Farmers in Lazio Kick Off Harvest at Emperor Hadrian's Estate

Agricultural associations used the event to emphasize the challenges facing traditional olive farmers in Italy.

View of the Canopus in the Hadrian's Villa (Italian: Villa Adriana). In Tivoli, Italy
By Paolo DeAndreis
Oct. 10, 2022 17:36 UTC
View of the Canopus in the Hadrian's Villa (Italian: Villa Adriana). In Tivoli, Italy

In the heart of Roman Emperor Hadrian’s spec­tac­u­lar villa, not far from Rome, farm­ers har­vested the olives of the Alberto Bello, the most famous of the ancient trees thriv­ing on the huge estate.

The cer­e­mony sig­naled the begin­ning of the 2022 har­vest in the cen­tral Lazio region. Growers and pro­duc­ers used the unique his­tor­i­cal set­ting to express their alarm about the chal­lenges fac­ing tra­di­tional olive groves in Italy.

Centuries-old olive trees are not only guardians of our his­tory, but they might also con­tribute to help­ing us to bet­ter face cli­mate change.- David Granieri, pres­i­dent, Unaprol

Coldiretti, a farm­ers’ union, and Unaprol, an olive oil pro­duc­ers’ asso­ci­a­tion, warned that a grow­ing num­ber of olive groves are aban­doned through­out the coun­try as pro­duc­tion costs rise and profit mar­gins drop.

Thirty mil­lion trees are at risk,” they said. The groups added that the impact of cli­mate change is tak­ing a toll on pro­duc­tiv­ity while rais­ing future uncer­tainty.

See Also:Olive Oil Production Revived in The Former Papal States

During the cer­e­mony, the asso­ci­a­tions empha­sized how the Roman civ­i­liza­tion sig­nif­i­cantly con­tributed to the devel­op­ment of olive grow­ing and milling tech­niques. Olive oil became a source of wealth, and the meth­ods Romans devel­oped con­tin­ued to be used until the end of the 19th cen­tury.

Coldiretti and Unaprol added that Italian olive cul­ture comes from that tra­di­tion, as ancient Roman authors such as Marco Porzio Catone and Marco Terenzio Varrone in the third and sec­ond cen­turies CE wrote the first pro­duc­tion instruc­tions.

Those were the the­o­ret­i­cal and tech­ni­cal prin­ci­ples which today still con­sti­tute the basis for high-qual­ity olive oil, with a unique range of fla­vor, tastes, nuances and inten­si­ties,” the two asso­ci­a­tions wrote.

Roman cul­ture, they said, led to the many local olive oil pro­duc­ers who have made Italian olive oil famous through­out the world.

Still, 20 per­cent of the 150 mil­lion olive trees of Italy is cur­rently aban­doned, as the effects of the war in Ukraine and the inter­na­tional ten­sions make it dif­fi­cult to invest in olive grow­ing,” the two asso­ci­a­tions wrote, cit­ing data com­ing from Crea, the Italian Council for Research in Agriculture.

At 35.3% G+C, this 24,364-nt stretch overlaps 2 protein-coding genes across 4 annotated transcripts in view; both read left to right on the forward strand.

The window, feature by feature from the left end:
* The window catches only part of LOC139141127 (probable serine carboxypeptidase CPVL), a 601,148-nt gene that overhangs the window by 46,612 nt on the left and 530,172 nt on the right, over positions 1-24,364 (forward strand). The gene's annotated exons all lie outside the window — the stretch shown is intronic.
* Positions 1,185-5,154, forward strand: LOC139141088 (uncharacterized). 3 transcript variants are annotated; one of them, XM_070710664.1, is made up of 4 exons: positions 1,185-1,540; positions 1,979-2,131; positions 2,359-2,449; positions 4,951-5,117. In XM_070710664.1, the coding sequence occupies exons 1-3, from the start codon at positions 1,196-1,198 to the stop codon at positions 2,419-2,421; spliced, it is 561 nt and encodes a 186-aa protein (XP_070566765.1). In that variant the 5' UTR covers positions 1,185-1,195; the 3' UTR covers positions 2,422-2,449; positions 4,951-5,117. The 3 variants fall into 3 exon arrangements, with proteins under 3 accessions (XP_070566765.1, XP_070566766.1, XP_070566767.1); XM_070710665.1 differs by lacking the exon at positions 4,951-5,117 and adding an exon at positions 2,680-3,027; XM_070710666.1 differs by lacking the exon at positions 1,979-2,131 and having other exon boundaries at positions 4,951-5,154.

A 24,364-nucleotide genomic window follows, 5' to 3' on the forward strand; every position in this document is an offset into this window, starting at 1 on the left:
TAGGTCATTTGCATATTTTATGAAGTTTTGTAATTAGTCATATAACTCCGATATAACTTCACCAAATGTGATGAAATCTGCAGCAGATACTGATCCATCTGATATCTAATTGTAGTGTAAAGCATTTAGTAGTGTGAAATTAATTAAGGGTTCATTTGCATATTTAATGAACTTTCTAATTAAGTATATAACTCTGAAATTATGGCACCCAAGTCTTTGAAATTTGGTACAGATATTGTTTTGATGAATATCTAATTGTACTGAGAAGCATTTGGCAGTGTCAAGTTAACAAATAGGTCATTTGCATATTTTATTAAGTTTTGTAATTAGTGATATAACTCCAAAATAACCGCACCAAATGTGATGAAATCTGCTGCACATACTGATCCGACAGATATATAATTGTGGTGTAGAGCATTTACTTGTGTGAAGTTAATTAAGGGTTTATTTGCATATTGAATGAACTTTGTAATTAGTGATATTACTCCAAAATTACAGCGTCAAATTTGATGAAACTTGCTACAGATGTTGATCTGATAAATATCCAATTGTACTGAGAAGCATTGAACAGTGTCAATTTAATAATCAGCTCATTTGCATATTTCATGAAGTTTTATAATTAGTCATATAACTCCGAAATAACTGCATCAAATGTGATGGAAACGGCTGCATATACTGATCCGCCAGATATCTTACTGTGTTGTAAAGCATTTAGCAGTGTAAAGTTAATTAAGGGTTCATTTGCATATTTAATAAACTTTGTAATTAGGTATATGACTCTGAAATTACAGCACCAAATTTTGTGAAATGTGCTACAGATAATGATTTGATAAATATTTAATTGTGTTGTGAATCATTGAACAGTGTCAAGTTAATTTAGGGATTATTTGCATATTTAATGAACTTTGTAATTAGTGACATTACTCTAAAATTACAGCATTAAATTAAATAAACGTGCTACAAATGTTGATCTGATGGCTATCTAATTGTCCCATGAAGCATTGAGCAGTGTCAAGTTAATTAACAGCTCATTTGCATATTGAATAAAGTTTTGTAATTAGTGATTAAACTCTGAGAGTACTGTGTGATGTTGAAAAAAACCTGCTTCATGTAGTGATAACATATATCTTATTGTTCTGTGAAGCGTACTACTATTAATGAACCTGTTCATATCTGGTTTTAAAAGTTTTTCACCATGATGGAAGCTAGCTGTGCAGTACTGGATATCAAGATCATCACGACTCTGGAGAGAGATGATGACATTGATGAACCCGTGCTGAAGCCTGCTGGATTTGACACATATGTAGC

With the costs for olive farms mul­ti­ply­ing now by 200 per­cent, almost one out of 10 – 9 per­cent – works at a loss and risks clos­ing down,” they added.

In the shade of the Albero Bello, the two asso­ci­a­tions said the over­all vol­umes of olive pro­duc­tion in the coun­try are falling while energy costs have risen 170 per­cent.

Furthermore, fer­til­izer costs rose by 129 per­cent, glass by 30 per­cent, labels by 35 per­cent, card­board by 45 per­cent, tin cans by 60 per­cent and plas­tics by 70 per­cent. On top of that, elec­tric­ity now costs five times more than it did last year.

Nicola Di Noia, head of the olive oil depart­ment in Coldiretti, said the two asso­ci­a­tions are com­mit­ted to reverse course.”

They are com­mit­ted to restor­ing and main­tain­ing the olive groves in some of the most rel­e­vant arche­o­logic parks in Italy,” he added. They are also try­ing to save the Monumental Olive Trees Valley hit by Xylella fas­tidiosa which is affect­ing Apulian olive farm­ing.”

By study­ing cen­turies-old trees such as Albero Bello in the Hadrian’s Villa… we might iden­tify use­ful aspects of the resilience to cli­mate change as well as the pro­duc­tive behav­ior [of the plants], the ver­sa­til­ity towards the needs of sus­tain­able inten­si­fi­ca­tion of olive cul­ti­va­tion and to improve the health char­ac­ter­is­tics of the [olive oil] prod­ucts,” Di Noia con­tin­ued.

David Granieri, Unaprol’s pres­i­dent, said mit­i­gat­ing the impacts of cli­mate change is pre­cisely why it is impor­tant to restore the pro­duc­tion of Italy’s his­toric olive trees.

Centuries-old olive trees are not only guardians of our his­tory, but they might also con­tribute to help­ing us to bet­ter face cli­mate change,” he said. That is the rea­son we need to work to restore and bring back pro­duc­tion to as many of those trees as pos­si­ble.”

The goal is not only to improve our knowl­edge but also to reduce our depen­dency from olive oil imports so as to relaunch with ade­quate invest­ments Made in Italy extra vir­gin olive oil,” Granieri con­cluded.

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